Bùmarang- Echo Land review

Bùmarang Echo Land Fallen Tree Records

Canada’s well-known for their power trios, Rush, Triumph, and Lafleur-Lemaire-Shutt being but the three most famous. Now out of Monteal comes Bùmarang, a powerhouse of Celtic energy and nuance.

The history of the Celts isn’t a quaint one, and their music reflects centuries of turmoil, conflict, and survival. Bùmarang—Sarah Pagé (harp, vocals, harmonium, and bouzouki,) Kate Bevan-Baker (violins and vocals,) and David Gossage (flute, whistle, and guitar)—reflect the dichotomy of struggle and joy often found within Celtic sounds, and do so in a manner that is fresh and energy-laden.

As with most modern folk music, the influences of world music (whatever that means), jazz, chamber, and post-50s folk are evident in that of Bùmarang. Echo Land plays like an ideal summer festival set (ahh, how we long for a hot summer’s day surrounded by noisy talkers and the wandering clueless)—lay back and listen a bit to “Single Girl” (the album’s most familiar song, perhaps) or one of the other-worldly instrumentals (“Weasel” and “Road to Shigawake” are recommended,) and you’ll soon feel the sun warming your face and reddening your nose.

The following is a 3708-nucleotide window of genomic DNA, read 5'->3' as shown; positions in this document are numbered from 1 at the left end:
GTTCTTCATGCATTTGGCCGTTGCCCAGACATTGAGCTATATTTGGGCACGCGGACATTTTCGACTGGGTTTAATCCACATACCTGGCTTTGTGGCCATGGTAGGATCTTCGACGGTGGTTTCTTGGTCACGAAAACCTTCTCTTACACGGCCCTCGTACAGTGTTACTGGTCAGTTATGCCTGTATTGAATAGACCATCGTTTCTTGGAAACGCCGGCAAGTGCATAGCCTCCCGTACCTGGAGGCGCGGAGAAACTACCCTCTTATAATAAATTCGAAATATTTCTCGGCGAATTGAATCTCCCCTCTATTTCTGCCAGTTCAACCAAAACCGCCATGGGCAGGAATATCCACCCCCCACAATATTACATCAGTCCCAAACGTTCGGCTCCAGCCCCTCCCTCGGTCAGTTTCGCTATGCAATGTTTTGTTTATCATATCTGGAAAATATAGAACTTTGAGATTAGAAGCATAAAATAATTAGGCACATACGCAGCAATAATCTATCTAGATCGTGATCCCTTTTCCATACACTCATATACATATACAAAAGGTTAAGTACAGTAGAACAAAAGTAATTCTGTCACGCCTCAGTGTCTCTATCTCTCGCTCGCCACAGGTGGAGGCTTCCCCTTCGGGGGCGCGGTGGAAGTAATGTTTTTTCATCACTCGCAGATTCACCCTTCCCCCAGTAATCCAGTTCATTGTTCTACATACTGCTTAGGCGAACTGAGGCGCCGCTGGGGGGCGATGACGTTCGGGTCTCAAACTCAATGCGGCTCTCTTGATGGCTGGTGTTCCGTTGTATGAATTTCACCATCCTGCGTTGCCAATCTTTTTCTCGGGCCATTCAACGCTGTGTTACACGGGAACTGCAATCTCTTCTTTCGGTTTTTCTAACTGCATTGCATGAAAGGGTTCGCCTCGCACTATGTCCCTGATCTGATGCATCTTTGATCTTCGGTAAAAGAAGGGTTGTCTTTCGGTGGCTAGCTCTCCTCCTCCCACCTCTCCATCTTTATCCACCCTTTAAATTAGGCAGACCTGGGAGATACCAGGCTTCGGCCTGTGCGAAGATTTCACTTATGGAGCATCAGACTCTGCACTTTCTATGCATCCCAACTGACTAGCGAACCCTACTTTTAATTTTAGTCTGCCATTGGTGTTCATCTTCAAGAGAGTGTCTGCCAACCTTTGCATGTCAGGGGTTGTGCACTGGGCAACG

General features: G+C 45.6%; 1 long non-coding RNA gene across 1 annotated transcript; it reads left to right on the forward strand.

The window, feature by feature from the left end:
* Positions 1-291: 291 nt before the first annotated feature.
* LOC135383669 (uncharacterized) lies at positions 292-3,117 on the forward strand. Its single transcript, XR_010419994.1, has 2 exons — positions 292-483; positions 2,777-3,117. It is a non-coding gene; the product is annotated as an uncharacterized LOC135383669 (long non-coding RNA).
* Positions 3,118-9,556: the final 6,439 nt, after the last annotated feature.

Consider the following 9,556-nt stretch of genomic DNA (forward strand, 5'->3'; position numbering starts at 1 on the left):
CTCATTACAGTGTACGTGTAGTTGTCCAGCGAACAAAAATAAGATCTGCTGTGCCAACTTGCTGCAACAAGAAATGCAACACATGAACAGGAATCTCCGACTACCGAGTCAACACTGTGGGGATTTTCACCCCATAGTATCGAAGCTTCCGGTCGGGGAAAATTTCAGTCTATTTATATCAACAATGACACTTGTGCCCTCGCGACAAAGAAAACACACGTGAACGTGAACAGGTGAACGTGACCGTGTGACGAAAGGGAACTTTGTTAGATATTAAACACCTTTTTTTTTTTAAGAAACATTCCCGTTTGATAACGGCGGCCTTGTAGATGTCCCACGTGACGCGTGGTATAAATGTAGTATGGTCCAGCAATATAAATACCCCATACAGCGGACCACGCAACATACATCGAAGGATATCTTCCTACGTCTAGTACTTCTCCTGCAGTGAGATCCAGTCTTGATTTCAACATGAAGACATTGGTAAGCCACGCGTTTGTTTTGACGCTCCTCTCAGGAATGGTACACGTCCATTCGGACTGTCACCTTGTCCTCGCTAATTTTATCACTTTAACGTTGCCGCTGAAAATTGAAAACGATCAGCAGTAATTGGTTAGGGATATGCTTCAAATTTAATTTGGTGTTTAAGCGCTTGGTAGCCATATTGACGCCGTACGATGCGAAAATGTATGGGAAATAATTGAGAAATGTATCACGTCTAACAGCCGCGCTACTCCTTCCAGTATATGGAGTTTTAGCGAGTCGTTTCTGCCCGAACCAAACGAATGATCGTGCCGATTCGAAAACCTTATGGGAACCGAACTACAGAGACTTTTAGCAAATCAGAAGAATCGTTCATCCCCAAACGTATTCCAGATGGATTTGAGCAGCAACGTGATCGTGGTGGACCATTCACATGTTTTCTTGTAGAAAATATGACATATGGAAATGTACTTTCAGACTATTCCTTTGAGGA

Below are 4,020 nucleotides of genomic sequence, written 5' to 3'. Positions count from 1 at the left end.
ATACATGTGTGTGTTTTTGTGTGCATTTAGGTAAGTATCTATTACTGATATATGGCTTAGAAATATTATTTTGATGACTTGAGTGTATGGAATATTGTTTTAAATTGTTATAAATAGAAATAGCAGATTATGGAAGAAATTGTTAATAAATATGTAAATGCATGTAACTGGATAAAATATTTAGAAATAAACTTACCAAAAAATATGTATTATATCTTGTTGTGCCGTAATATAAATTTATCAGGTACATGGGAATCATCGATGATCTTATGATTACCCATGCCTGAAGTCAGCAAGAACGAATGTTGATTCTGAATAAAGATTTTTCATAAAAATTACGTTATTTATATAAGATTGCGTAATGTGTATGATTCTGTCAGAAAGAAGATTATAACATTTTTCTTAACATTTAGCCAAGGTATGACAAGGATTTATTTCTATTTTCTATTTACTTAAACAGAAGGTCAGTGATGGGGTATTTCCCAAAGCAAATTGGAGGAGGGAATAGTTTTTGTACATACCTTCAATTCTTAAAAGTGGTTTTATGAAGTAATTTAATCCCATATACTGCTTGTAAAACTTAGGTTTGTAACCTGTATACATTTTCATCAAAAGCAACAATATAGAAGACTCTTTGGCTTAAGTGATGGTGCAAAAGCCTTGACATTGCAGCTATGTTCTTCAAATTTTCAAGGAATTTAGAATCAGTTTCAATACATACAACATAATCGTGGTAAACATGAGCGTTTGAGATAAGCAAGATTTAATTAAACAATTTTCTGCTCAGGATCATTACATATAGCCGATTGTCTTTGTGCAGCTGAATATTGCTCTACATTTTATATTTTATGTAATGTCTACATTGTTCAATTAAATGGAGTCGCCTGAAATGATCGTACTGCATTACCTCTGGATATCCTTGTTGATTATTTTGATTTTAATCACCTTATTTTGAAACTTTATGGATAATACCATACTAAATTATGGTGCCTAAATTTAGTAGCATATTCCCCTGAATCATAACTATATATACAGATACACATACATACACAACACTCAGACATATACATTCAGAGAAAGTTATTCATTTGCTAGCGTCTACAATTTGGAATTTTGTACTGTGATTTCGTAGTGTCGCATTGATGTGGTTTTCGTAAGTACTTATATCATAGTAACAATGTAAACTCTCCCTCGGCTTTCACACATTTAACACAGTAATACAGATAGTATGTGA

“Perry Merry,” including a bit of “Cumberland Gap,” is another appealing piece, as are “Shot of Jamie” and “Searching for Lambs,” one of a few songs featuring Kevin Laing (Besnard Lakes) on drums. Also Monteal-based, Leif Vollebekk fleshes a pair of numbers with guitar and Moog. “Mullingar Lea Set” is a number that will transport the keen listener.

I’m no Celtic music expert, but I know what I like. And I quite love Bùmarang’s wee debut, a fair shock of musical love.

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